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Fasten Your Seatbelts

Steve Addazio and the Eagles make their 2013 debut against Villanova at noon.

Steve Addazio and the Eagles make their 2013 debut against Villanova at noon.

Aug 31, 2013

By Reid Oslin

There's a new burst of energy throughout Boston College football this year, and it's easy to find the source of all of the rekindled enthusiasm: first year head coach Steve Addazio.

"Fasten your seat belts," warned Director of Athletics Brad Bates as he introduced the 54-year-old Addazio to the New England media last December 4.

Bates was not kidding.

Addazio, the former head coach at Temple who gained his mentoring experience at such college football capitals as University of Florida and Notre Dame, hit the ground running in Chestnut Hill and wasted no time in launching a revitalization of an Eagle football program that had been on a downward trajectory in recent years. He revamped and energized BC's recruiting efforts; made numerous media and alumni appearances; rearranged practice and team dining schedules; and has set a tough standard of accountability for his players and coaches - albeit one that is tempered by a family-like atmosphere within the Eagle football program.

"Honestly, I think you just have to be who you are," Addazio said after a recent pre-season practice session. "I am not trying to be anything I am not, or trying to do anything differently. I have been this way for my whole career, and I think who I am probably fits with what this [program] needs a little bit.

"We need a little juice; we need a little energy, a little enthusiasm," Addazio said after addressing his Eagle team about the need for every player to do his job - on and off the field. "Now that's probably not going to win you any football games, but that's a piece of it. That's something we want to get done.

"We want to play with passion, with great energy," he said. "We want to build a good foundation. You want to win every game you play - that goes without saying - but what is most important now is getting that good foundation to move forward."

Addazio is stressing the need for accountability to his players. "Everybody has a role in building that foundation. Any good team, any good organization, any successful military unit knows that it is all about accountability," he said, "being able to depend on the guy next to you to do his job. Otherwise, it is hard to function."

In assembling his coaching staff for the 2013 campaign, Addazio sought a mixture of proven veterans and enthusiastic young assistants to bring his message to the players. "The head guy sets the tone and you've got to be on board," noted defensive coordinator Don Brown, a former head coach at Northeastern and University of Massachusetts who has been in the college coaching profession for some 32 years. "As a staff, we are all on the same page. We know what the boss wants and we are going to give it to him.

"I think all of the players understand that too," Brown added. "We are all responding as best we can."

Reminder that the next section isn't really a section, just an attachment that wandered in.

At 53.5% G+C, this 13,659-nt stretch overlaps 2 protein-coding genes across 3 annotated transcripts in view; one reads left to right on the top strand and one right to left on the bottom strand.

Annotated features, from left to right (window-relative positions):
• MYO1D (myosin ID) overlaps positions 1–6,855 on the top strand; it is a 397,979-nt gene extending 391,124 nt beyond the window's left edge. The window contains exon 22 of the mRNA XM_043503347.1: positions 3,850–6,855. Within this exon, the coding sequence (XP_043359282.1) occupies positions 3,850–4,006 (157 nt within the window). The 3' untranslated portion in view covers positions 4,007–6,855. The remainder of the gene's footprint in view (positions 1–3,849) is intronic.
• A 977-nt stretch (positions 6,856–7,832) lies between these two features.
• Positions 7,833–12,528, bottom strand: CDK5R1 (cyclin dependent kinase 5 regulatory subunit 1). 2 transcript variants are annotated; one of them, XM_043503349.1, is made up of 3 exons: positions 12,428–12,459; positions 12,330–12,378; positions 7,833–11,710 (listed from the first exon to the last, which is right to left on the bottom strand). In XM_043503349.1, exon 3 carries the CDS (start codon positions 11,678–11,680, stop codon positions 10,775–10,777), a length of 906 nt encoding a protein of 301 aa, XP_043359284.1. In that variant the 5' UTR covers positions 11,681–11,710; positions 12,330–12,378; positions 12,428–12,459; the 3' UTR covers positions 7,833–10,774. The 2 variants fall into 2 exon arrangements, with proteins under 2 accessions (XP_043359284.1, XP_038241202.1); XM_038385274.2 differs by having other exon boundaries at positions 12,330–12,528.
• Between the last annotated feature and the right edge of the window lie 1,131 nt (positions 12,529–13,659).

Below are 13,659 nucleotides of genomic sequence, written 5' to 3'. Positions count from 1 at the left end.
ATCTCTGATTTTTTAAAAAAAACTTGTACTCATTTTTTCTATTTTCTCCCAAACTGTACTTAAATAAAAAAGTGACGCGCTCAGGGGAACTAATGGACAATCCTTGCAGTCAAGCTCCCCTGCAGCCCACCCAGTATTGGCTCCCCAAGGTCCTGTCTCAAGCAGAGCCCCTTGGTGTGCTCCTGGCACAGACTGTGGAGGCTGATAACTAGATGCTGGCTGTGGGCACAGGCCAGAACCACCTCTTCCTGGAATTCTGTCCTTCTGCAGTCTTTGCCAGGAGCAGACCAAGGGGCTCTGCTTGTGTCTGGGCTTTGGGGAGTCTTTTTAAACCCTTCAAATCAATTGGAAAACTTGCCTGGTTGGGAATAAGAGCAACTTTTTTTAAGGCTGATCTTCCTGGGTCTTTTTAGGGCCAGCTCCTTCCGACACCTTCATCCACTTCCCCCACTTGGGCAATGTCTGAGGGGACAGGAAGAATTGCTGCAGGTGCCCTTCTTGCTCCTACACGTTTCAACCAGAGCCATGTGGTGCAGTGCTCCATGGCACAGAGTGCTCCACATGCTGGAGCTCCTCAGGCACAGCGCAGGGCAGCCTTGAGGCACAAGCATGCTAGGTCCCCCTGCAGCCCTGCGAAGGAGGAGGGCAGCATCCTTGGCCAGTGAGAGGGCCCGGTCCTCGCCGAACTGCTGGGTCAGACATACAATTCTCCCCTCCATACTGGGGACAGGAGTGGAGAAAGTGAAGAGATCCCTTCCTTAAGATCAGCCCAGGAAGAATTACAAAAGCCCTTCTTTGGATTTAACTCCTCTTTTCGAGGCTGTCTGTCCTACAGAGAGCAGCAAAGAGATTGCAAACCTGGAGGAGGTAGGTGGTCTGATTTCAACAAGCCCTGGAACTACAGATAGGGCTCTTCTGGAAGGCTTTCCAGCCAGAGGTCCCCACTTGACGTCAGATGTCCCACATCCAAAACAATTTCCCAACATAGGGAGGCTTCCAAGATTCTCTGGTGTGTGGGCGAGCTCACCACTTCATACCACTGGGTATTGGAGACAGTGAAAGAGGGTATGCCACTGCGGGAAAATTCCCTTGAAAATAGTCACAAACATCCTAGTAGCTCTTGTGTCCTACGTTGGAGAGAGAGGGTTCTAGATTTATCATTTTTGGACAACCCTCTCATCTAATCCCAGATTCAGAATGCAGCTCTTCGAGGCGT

One of the new wrinkles in Addazio's structure is the institution of morning practices throughout the season - a new trend in college football. "You have to control the four-hour [practice and preparation] block allowed by NCAA rules," Addazio explained. "Just think, if you have been up since 7 a.m. and working hard in the classroom all day and then come to practice, you're tired. Then maybe you get out of practice and have to pick up a bag lunch and head to another class or study hall? That's a grind. You might have a 300-pound guy who has just given you everything he has for four hours and he's got to get a `to go' box lunch and run off to class.  It's our job to do everything we can to maximize our players. My goal is to make it as great an experience as we can for the players - and then ask them to go perform, whether it's in the classroom or on the football field," Addazio said. "Boston College is hard. You have to put forth a great effort. I just think that this gives us a better opportunity to handle both."

Addazio noted that the morning practice routine was a big hit a Temple. "By Wednesday morning at 10:30 or 11 o'clock the real physical part of the week is over, and the players will have that much more recovery time before Saturday. There are reasons why people are going to this."

Addazio has also instituted a "family meal" philosophy for his team. During pre-season camp, the team went together to various local restaurants for a Sunday evening dinner. In the regular season, all players will join the coaching staff and their families for a sit-down dinner on campus. "We'll even say a prayer together," Addazzio added. "It's all to create a `home' atmosphere."

Anticipating the future success of Boston College football, Addazio also plans to have team "victory dinners" after wins. "When we win, we are going to celebrate that win," he said. "We are not just going to have another hamburger, we are going to have a nice `victory meal.'

"Winning is special and we are going to celebrate that," Addazio said.

Chefs in the Boston College Dining Service are hereby placed on notice to order plenty of steaks for the fall.


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